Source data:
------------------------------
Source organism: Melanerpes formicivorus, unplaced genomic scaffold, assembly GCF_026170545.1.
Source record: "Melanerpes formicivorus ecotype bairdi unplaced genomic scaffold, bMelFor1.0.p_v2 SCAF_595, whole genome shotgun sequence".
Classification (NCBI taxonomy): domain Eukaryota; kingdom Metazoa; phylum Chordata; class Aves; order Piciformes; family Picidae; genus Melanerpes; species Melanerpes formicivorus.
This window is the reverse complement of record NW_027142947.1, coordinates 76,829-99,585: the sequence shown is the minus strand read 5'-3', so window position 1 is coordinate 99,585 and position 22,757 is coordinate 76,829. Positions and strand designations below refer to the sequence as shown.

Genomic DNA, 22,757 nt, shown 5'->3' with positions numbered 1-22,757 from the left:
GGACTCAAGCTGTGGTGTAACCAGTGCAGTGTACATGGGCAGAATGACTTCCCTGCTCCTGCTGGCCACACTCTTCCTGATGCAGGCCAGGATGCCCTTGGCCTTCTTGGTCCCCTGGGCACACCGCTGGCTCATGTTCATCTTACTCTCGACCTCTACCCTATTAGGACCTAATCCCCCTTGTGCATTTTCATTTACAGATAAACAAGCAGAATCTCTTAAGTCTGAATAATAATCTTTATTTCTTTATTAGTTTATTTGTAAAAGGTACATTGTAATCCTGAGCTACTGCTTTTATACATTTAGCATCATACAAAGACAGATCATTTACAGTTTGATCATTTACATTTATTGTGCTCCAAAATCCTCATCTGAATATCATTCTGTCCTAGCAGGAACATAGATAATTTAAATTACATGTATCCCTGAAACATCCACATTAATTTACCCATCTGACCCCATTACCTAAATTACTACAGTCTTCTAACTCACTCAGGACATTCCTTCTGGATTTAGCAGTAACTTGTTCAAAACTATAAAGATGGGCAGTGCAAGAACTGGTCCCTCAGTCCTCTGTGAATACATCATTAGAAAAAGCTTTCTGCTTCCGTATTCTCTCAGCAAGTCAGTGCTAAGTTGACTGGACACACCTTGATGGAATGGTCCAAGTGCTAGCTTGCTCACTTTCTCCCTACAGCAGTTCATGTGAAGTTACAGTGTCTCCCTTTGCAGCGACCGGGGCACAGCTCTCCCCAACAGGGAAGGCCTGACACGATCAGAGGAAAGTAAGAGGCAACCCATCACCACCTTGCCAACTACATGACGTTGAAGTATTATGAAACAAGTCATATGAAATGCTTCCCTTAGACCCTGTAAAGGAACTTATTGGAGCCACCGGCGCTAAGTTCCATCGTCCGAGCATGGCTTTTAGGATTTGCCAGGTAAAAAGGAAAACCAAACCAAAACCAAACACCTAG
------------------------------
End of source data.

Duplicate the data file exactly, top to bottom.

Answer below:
Source organism: Melanerpes formicivorus, unplaced genomic scaffold, assembly GCF_026170545.1.
Source record: "Melanerpes formicivorus ecotype bairdi unplaced genomic scaffold, bMelFor1.0.p_v2 SCAF_595, whole genome shotgun sequence".
Classification (NCBI taxonomy): domain Eukaryota; kingdom Metazoa; phylum Chordata; class Aves; order Piciformes; family Picidae; genus Melanerpes; species Melanerpes formicivorus.
This window is the reverse complement of record NW_027142947.1, coordinates 76,829-99,585: the sequence shown is the minus strand read 5'-3', so window position 1 is coordinate 99,585 and position 22,757 is coordinate 76,829. Positions and strand designations below refer to the sequence as shown.

Genomic DNA, 22,757 nt, shown 5'->3' with positions numbered 1-22,757 from the left:
GGACTCAAGCTGTGGTGTAACCAGTGCAGTGTACATGGGCAGAATGACTTCCCTGCTCCTGCTGGCCACACTCTTCCTGATGCAGGCCAGGATGCCCTTGGCCTTCTTGGTCCCCTGGGCACACCGCTGGCTCATGTTCATCTTACTCTCGACCTCTACCCTATTAGGACCTAATCCCCCTTGTGCATTTTCATTTACAGATAAACAAGCAGAATCTCTTAAGTCTGAATAATAATCTTTATTTCTTTATTAGTTTATTTGTAAAAGGTACATTGTAATCCTGAGCTACTGCTTTTATACATTTAGCATCATACAAAGACAGATCATTTACAGTTTGATCATTTACATTTATTGTGCTCCAAAATCCTCATCTGAATATCATTCTGTCCTAGCAGGAACATAGATAATTTAAATTACATGTATCCCTGAAACATCCACATTAATTTACCCATCTGACCCCATTACCTAAATTACTACAGTCTTCTAACTCACTCAGGACATTCCTTCTGGATTTAGCAGTAACTTGTTCAAAACTATAAAGATGGGCAGTGCAAGAACTGGTCCCTCAGTCCTCTGTGAATACATCATTAGAAAAAGCTTTCTGCTTCCGTATTCTCTCAGCAAGTCAGTGCTAAGTTGACTGGACACACCTTGATGGAATGGTCCAAGTGCTAGCTTGCTCACTTTCTCCCTACAGCAGTTCATGTGAAGTTACAGTGTCTCCCTTTGCAGCGACCGGGGCACAGCTCTCCCCAACAGGGAAGGCCTGACACGATCAGAGGAAAGTAAGAGGCAACCCATCACCACCTTGCCAACTACATGACGTTGAAGTATTATGAAACAAGTCATATGAAATGCTTCCCTTAGACCCTGTAAAGGAACTTATTGGAGCCACCGGCGCTAAGTTCCATCGTCCGAGCATGGCTTTTAGGATTTGCCAGGTAAAAAGGAAAACCAAACCAAAACCAAACACCTAG